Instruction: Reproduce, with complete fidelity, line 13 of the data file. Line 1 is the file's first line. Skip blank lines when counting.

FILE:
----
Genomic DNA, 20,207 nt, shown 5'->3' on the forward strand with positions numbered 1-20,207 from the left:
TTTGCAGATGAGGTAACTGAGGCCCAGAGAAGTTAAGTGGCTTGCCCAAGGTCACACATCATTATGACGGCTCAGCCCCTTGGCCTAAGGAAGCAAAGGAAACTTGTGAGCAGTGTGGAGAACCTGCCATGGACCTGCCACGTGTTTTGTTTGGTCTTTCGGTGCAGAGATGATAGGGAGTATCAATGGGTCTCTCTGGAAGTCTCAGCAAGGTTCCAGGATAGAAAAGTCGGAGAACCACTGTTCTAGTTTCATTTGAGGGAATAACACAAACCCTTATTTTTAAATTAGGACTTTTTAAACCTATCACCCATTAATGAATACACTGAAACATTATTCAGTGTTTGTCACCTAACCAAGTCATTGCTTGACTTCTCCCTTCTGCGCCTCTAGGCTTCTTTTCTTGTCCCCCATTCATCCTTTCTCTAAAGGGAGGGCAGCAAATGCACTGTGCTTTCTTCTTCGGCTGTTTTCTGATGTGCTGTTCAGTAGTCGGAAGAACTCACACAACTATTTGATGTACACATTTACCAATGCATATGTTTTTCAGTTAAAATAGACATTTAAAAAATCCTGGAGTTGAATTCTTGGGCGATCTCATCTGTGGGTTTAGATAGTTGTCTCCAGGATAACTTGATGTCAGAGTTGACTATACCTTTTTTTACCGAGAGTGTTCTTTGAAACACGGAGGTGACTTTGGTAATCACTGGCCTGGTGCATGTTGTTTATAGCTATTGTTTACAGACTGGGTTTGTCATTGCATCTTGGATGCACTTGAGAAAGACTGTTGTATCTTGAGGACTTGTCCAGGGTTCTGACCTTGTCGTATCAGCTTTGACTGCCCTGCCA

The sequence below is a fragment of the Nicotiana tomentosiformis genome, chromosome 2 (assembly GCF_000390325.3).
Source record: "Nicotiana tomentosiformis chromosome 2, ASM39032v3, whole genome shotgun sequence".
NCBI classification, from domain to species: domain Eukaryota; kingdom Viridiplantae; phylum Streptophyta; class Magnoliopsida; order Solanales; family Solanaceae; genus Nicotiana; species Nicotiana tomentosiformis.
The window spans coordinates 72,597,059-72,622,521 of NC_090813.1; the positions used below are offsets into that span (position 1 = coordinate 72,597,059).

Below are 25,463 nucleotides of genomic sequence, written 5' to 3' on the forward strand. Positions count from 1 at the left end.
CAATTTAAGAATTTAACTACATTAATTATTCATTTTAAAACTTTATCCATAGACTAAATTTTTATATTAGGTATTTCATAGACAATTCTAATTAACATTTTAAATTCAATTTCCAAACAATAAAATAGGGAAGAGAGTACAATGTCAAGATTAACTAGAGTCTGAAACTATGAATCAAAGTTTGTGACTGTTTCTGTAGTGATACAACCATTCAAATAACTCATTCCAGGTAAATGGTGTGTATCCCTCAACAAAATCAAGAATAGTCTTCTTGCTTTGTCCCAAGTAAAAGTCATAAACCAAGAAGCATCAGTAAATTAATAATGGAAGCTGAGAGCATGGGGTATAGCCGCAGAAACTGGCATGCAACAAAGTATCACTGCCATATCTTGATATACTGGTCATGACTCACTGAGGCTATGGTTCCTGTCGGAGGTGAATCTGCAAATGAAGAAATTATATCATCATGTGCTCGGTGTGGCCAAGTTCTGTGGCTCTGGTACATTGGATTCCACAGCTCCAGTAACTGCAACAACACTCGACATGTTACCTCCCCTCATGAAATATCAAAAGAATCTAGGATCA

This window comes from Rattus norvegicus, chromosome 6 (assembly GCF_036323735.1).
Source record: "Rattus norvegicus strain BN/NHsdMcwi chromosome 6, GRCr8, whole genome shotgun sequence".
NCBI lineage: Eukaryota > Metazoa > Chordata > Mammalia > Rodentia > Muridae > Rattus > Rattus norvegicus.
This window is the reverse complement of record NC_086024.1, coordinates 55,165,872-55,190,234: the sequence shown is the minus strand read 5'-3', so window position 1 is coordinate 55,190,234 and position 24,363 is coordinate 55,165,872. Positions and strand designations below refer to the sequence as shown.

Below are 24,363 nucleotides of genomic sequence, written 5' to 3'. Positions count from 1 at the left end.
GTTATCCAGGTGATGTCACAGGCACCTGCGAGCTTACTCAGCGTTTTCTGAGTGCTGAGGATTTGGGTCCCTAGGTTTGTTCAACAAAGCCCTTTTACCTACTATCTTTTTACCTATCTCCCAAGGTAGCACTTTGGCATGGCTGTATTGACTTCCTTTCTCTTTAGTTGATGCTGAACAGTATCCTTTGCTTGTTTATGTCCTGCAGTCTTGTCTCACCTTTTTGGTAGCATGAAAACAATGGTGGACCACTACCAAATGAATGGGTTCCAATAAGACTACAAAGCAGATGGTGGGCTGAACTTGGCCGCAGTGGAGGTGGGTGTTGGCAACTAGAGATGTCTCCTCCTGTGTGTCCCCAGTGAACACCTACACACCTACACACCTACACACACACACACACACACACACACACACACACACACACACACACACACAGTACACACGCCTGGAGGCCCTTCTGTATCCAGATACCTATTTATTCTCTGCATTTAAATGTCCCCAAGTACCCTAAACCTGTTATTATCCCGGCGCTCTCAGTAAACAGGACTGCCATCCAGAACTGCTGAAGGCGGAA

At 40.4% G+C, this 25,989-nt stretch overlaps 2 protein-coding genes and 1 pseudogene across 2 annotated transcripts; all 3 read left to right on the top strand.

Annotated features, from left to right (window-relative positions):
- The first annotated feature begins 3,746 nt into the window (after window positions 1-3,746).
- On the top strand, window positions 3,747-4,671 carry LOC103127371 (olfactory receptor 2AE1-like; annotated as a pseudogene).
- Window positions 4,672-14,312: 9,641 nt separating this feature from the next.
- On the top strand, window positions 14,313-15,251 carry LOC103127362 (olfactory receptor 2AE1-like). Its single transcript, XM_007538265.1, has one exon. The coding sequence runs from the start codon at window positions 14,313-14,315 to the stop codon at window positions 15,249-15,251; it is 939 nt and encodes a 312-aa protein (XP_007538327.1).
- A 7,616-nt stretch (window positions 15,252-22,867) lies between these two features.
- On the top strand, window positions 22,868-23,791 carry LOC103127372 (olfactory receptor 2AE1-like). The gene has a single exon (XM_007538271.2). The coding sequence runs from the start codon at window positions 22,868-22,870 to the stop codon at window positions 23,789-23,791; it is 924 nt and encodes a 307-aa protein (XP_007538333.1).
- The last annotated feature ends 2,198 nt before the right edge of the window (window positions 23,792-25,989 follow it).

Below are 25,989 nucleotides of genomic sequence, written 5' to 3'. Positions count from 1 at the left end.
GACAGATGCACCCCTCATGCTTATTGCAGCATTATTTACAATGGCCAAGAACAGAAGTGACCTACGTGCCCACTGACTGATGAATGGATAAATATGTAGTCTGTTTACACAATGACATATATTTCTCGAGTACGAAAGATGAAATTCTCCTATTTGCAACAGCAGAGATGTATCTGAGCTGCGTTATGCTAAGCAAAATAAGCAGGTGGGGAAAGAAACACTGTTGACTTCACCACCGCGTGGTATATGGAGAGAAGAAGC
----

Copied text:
Below are 24,363 nucleotides of genomic sequence, written 5' to 3'. Positions count from 1 at the left end.